*
Numerical Recipes in C
*
(Cambridge University press, 1991). The value j may be calculated from L iteratively given the Grayscale Standard Display Function’s formula for L(j). Another method would be to use the Grayscale Standard Display Function’s tabulated values of j and L to calculate the j corresponding to an arbitrary L by linearly interpolating between the two nearest tabulated L,j pairs.4. No specification is intended as to how these formulas are implemented. These could be implemented dynamically, by executing the equation directly, or through discrete values, such as a LUT, etc.

Annex B lists the Luminance levels computed with this equation for the 1023 integer JND Indices and Fig. 7-1 shows a plot of the Grayscale Standard Display Function. The exact value of the Luminance levels, of course, depends on the start level of 0.05 cd/m
^{
2
}
.

The Characteristic Curve of a Display System represents the Luminance produced by a Display System as a function of DDL and the effect of ambient Illuminance. The Characteristic Curve is measured with Standard Test Patterns (see Annex D). In general, the Display Function describes, for example,

a) the Luminance (including ambient Illuminance) measured as a function of DDL for emissive displays such as a CRT-monitor/digital display controller system,

b) the Luminance (including ambient Illuminance) as a function of DDL measured for a transmissive medium hung in front of a light-box after a printer produced an optical density, depending on DDL, on the medium,

c) the Luminance (including ambient light) as a function of DDL measured for a diffusely reflective medium illuminated by a office lights after a printer produced a reflective density, depending on DDL, on the medium.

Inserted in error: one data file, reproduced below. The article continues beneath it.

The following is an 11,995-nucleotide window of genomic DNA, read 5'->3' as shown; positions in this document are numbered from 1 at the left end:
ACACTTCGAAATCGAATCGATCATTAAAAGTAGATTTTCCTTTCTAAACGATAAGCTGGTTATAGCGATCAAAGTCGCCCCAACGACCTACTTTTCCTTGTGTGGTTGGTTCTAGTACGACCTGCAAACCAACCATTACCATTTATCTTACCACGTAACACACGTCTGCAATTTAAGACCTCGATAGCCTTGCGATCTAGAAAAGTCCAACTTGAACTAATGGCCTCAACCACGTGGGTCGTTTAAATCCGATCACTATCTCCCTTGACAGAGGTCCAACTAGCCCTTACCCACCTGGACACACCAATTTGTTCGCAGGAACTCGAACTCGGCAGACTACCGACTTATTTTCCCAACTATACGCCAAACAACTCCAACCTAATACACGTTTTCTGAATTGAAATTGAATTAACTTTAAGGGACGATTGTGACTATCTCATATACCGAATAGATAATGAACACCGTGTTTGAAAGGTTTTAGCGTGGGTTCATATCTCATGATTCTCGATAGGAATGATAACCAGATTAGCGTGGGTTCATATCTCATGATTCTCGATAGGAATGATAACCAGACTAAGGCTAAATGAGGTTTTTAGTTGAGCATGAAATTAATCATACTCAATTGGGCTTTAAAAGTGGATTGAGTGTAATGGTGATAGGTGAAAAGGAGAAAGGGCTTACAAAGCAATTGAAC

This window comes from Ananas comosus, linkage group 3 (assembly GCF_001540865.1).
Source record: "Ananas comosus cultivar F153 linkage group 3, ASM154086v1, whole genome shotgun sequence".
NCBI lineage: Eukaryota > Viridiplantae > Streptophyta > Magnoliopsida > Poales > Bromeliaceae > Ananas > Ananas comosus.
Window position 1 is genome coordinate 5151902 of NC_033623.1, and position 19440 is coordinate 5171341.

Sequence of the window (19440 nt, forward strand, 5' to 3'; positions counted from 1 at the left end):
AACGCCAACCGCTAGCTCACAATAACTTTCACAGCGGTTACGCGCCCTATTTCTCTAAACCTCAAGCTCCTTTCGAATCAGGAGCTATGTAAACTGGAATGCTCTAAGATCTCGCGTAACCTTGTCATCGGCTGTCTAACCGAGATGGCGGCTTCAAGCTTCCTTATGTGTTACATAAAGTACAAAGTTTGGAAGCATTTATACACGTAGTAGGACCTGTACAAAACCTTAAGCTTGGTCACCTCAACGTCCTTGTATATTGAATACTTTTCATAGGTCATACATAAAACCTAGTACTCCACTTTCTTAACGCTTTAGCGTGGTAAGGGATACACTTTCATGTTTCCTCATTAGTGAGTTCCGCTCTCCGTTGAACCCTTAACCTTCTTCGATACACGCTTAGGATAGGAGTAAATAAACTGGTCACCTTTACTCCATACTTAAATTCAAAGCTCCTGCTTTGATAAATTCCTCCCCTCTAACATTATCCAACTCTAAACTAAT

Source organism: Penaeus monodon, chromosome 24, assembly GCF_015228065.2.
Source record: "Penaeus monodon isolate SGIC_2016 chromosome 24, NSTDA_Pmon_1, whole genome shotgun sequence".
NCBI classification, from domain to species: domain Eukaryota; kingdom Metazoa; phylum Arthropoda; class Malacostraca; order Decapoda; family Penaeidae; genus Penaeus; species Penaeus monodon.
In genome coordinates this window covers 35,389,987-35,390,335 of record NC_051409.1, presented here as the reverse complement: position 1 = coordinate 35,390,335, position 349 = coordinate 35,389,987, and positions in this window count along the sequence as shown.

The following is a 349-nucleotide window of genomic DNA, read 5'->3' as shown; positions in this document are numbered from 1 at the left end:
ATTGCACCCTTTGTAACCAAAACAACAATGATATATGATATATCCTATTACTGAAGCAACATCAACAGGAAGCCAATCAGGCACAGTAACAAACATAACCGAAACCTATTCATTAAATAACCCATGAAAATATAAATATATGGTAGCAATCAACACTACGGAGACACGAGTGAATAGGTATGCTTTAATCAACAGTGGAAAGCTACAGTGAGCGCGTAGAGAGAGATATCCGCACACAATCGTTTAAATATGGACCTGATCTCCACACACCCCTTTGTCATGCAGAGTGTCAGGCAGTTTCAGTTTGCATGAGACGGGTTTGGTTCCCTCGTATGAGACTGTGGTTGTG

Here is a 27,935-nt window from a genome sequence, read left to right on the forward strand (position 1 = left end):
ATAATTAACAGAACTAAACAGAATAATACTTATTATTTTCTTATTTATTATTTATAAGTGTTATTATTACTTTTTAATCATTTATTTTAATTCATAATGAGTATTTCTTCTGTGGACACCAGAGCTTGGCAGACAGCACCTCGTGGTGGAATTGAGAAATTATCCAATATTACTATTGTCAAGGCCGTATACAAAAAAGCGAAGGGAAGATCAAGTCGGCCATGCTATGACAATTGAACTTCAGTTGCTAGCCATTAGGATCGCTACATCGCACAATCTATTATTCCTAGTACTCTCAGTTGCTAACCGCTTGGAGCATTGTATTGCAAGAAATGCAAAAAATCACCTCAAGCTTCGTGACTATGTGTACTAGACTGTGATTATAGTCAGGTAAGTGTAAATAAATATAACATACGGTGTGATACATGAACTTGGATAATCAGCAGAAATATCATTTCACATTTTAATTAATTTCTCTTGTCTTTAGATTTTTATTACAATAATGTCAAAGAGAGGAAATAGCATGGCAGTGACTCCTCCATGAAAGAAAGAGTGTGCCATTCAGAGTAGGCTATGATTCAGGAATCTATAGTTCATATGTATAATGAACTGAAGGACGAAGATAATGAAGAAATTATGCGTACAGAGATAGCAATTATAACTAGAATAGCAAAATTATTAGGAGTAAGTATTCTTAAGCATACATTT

By internal or external means, the system may have been configured (or calibrated) such that the Characteristic Curve is consistent with the Grayscale Standard Display Function.

Some Display Systems adapt themselves to ambient light conditions. Such a system may conform to the Grayscale Standard Display Function for one level of ambient Illuminance only, unless it had the capability of adjusting its Display Function without user-intervention so that it remains in conformance with the Grayscale Standard Display Function.

For transmissive hardcopy printing, the relationship between luminance, L, and the printed optical density, D, is:

[pic]

where:

L0 is the luminance of the light box with no film present, and

La is the luminance contribution due to ambient illuminance reflected off the film.

If film is to be printed with a density ranging from Dmin to Dmax, the final luminance will range between:

[pic] , [pic]

and the j values will correspondingly range from jmin = j(Lmin) to jmax = j(Lmax).

If this span of j values is represented by an N-bit P-Value, ranging from 0 for jmin to 2N-1 for jmax, the j values will correspond to P-Values as follows:

[pic]

and the corresponding L values will be L(j(p)).

Finally, converting the L(j(p)) values to densities results in:

[pic].

Note: Typical values for the parameters used in transmissive hardcopy printing areL0 = 2000 cd/m2La = 10 cd/m2.

For reflective hardcopy printing, the relationship between luminance, L, and the printed optical density, D, is:

[pic]

where:

L0 is the maximum luminance obtainable from diffuse reflection of the illumination that is present.

If film is to be printed with a density ranging from Dmin to Dmax, the final luminance will range between:

[pic] , [pic]

and the j values will correspondingly range from jmin = j(Lmin) to jmax = j(Lmax).

If this span of j values is represented by an N-bit P-Value, ranging from 0 for jmin to 2N-1 for jmax, the j values will correspond to P-Values as follows:

[pic]

and the corresponding L values will be L(j(p)).

Finally, converting the L(j(p)) values to densities results in

[pic].

Note: Typical values for the parameters used in reflective hardcopy printing areL0 = 150 cd/m2.